“It takes courage to grow up and become who you really are.” (EE Cummings). Putting yourself out there and setting yourself up for rejection is always scary, but there’s nothing like the satisfaction you feel when that risk ends up paying off. Applying to an internship then being told you were accepted is similar to jumping into the deep end of the pool when minutes ago you had floaties on. You feel like some horrible mistake was just made, are they sure I’m the best choice? What if they ask me do something I haven’t learned yet? What if I end up being terrible at my job? While this may seem a bit dramatic to some these were some of the thoughts I had when I was told was going to be a summer Public Relations intern at Kid Care Concierge.
Thursday, April 27, 2017 marks the 24th anniversary of Take Our Daughters and Sons to Work Day. Over 39 million people in the United States participated in the program in 2016. This national program encourages workers to not only take their own children to work, but also reach out to take relatives and displaced children to work for the day. The suggested age range for participating in the day is between 8 and 18.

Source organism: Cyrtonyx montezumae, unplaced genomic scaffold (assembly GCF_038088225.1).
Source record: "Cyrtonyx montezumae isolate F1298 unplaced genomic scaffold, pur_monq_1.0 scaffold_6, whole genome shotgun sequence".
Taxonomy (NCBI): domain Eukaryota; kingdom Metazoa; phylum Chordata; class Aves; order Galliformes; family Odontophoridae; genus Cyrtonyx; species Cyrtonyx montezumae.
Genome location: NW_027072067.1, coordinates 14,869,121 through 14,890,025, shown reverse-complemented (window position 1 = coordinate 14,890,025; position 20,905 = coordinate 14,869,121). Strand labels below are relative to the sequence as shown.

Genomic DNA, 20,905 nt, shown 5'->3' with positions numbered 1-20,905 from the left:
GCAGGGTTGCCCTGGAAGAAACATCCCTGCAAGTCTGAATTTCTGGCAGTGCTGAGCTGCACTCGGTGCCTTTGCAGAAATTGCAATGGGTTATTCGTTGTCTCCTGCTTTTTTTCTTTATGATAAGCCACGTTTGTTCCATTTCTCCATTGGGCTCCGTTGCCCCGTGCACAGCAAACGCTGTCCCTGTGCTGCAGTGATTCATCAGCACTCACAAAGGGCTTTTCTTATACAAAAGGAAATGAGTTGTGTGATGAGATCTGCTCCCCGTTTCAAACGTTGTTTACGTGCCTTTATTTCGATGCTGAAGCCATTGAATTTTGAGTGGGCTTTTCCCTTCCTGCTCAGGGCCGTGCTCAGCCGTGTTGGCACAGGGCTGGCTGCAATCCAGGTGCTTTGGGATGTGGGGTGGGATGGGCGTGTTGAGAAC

Oftentimes, we ask children “what do you want to be when you grow up?” The youngest children will typically answer teacher, doctor, fire fighter or lawyer.
But, do they really know what choosing a career really means? Would the answer change if we asked the right questions? How would we shape their thoughts around education and career if we exposed them to a different workplace each year starting as young as third grade?
Instead of asking broad questions that elicit general answers, parents should try asking specific questions that will enable them to ascertain their children’s interests. This will help parents plan activities for their children on Take Our Daughters and Sons to Work Day and beyond. Continue reading “We Could All Learn from Take Our Daughters & Sons to Work Day”
The saying “don’t judge a book by its cover” could not describe the hiring process for human resources any better. One person could have an outstanding resume but then come into an interview and not at all live up to the wonders that were put on paper. In contrast, another person could have a subpar resume but express determination to do well during the interview and turn out to be a perfect candidate. So the question is, how do you go about narrowing down candidates and making the executive decision to hire them or not?